How many orientifold planes does one need?

According to the book ''String Theory in a Nutshell'' by Elias Kiritsis (page 204, linked here), the tension of an $Op$-plane is

$$T_{Op} = -2^{p-4}T_{Dp}$$

With this picture, one gets -- for type IIA -- the fact that $T_{O8} = -2^{4} T_{D8} = -16 T_{Dp}$. So for two orientifold planes, one should expect 32 D8-branes.

But in a paper by Clifford Johnson (arXiv:hep-th/9805047) on page 9, it is stated that there are 16 D8-branes and 2 O8-planes.

I know that the orientifold projection introduces two fixed points and there are 16 D8 branes sitting at each point. But if one counts two O8-planes, shouldn't one also count 32 D8-planes?

• I can't say enough to write an answer, but I think the question is a matter of compactification. – Lawrence B. Crowell May 31 '16 at 22:00

In the presence of orientifold planes, every object (away from the orientifold fixed points) including a D-brane has "two copies". So it's a matter of convention whether this pair of copies is counted as "one D-brane" or "two D-branes".

Because the whole half-space is a "copy" of the other one, it makes sense to only consider one-half of the space as "the space", and count this whole pair of D-branes as one.

However, this becomes doubly confusing if the D-branes are located at the orientifold plane itself. In that case, both copies mentioned above can move separately – and act as "half-D-branes", which may still be called "D-branes" in the other convention.

Now, the orientifold planes are non-dynamical and one can just count the number of the mutually disconnected fixed points of the orientifold action in the spacetime. For type II on $T^k$ with an orientifold, there are $2^k$ orientifold planes – they are O$(9-k)$-planes.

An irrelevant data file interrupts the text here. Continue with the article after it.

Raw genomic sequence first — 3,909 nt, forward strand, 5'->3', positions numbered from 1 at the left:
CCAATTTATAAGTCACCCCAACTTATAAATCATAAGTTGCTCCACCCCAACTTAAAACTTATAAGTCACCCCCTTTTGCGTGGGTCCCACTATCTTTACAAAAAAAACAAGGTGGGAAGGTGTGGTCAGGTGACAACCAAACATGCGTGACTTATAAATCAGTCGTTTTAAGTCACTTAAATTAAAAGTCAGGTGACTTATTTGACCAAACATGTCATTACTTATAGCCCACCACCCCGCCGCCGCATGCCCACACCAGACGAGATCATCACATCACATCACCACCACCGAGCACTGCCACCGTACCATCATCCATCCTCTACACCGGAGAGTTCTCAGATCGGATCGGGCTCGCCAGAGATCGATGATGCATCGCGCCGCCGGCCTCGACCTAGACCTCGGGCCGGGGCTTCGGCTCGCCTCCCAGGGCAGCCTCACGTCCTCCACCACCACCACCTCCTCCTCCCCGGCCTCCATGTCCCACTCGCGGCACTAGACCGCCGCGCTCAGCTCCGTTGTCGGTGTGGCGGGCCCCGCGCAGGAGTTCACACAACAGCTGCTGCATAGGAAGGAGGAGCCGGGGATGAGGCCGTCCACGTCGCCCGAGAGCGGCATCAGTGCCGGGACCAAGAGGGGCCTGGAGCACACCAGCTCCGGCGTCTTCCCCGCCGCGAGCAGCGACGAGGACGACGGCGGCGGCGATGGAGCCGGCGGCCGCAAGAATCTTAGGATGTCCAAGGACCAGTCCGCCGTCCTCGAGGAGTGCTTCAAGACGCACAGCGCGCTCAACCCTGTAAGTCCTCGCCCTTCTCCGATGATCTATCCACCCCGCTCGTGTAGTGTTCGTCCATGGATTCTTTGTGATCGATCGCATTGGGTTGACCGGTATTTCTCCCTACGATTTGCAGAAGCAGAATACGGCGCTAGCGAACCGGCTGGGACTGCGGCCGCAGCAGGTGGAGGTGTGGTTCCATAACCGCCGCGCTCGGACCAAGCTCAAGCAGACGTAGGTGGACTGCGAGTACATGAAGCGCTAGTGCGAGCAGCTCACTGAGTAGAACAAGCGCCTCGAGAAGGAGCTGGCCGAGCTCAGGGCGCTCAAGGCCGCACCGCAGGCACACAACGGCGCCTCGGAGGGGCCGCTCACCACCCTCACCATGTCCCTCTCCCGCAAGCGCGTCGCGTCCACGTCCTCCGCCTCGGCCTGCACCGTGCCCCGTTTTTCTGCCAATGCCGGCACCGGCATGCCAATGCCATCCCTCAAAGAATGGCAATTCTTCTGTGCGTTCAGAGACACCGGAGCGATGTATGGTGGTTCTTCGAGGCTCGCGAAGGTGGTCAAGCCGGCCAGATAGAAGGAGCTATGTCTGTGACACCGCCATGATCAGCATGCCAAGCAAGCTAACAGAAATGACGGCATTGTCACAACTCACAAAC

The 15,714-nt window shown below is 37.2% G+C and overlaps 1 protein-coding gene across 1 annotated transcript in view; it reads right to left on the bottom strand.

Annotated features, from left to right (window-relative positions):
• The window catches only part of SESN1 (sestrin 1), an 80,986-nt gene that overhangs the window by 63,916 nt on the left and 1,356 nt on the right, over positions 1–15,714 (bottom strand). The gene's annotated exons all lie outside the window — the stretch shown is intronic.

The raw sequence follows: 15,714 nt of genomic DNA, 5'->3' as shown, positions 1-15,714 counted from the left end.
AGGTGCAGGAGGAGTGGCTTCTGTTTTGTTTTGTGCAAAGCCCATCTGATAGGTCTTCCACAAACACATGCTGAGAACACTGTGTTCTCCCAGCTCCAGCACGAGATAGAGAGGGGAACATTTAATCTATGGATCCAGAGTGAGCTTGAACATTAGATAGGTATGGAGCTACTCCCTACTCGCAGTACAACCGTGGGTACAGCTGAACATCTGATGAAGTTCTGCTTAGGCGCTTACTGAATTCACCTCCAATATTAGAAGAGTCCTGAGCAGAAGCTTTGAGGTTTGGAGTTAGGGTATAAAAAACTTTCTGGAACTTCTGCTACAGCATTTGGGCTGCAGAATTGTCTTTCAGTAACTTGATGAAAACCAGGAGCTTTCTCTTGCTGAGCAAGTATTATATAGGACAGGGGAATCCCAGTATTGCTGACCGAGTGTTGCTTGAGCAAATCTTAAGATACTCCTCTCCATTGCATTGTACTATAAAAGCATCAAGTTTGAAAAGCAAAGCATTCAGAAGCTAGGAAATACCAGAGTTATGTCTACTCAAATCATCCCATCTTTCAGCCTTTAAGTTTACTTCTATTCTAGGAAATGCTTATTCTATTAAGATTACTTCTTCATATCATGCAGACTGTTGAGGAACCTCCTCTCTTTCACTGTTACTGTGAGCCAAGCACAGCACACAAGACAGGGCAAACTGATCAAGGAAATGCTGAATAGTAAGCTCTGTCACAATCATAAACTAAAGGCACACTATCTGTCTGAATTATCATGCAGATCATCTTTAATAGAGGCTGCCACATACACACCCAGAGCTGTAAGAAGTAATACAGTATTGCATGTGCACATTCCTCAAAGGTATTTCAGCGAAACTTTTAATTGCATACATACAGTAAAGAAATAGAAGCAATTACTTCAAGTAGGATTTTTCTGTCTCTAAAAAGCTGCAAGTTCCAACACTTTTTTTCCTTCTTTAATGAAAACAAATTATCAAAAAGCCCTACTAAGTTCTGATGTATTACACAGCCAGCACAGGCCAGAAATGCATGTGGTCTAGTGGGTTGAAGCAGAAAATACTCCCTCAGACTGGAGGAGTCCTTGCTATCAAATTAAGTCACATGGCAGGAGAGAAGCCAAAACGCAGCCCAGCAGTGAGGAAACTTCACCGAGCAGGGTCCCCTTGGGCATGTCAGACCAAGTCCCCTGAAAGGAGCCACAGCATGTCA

The precise number of the half-D-branes that cancel those orientifold planes' anomalies is always 32, like in the $SO(32)$ group of type I string theory (=type IIB string theory with spacetime-filling orientifold 9-planes). So the tension of one orientifold plane is equal to that of $32/2^k$ "half-D-branes". Or, writing $p=9-k$, the O$p$-plane has the tension of $32/2^{9-p}=2^p/16$ half-D$p$-branes.

Note that a group like $SO(32)$ may be broken to $U(16)$ – that breaking may be visualized as 32 half-D-branes moving away from the orientifold plane and becoming 16 full D-branes (which have 16 images on the other side). Well, for O9-planes, the D-branes can't moved away from the O-planes because the latter fill the whole spacetime. But D8-branes can move away from O8-planes and break e.g. $O(16)\times O(16)$ to $U(8)\times U(8)$ etc.

The only difference between the authors is that Kiritsis uses the term "D-brane" for what I called the "half-D-brane" above, while Clifford Johnson and most others use the term "D-brane" for the "pair of half-D-branes" or, equivalently, one D-brane away from the orientifold plane (plus its copy included in the package).

• Thanks for the detailed answer @Luboš! That clarifies a lot of things. – leastaction Jun 1 '16 at 5:50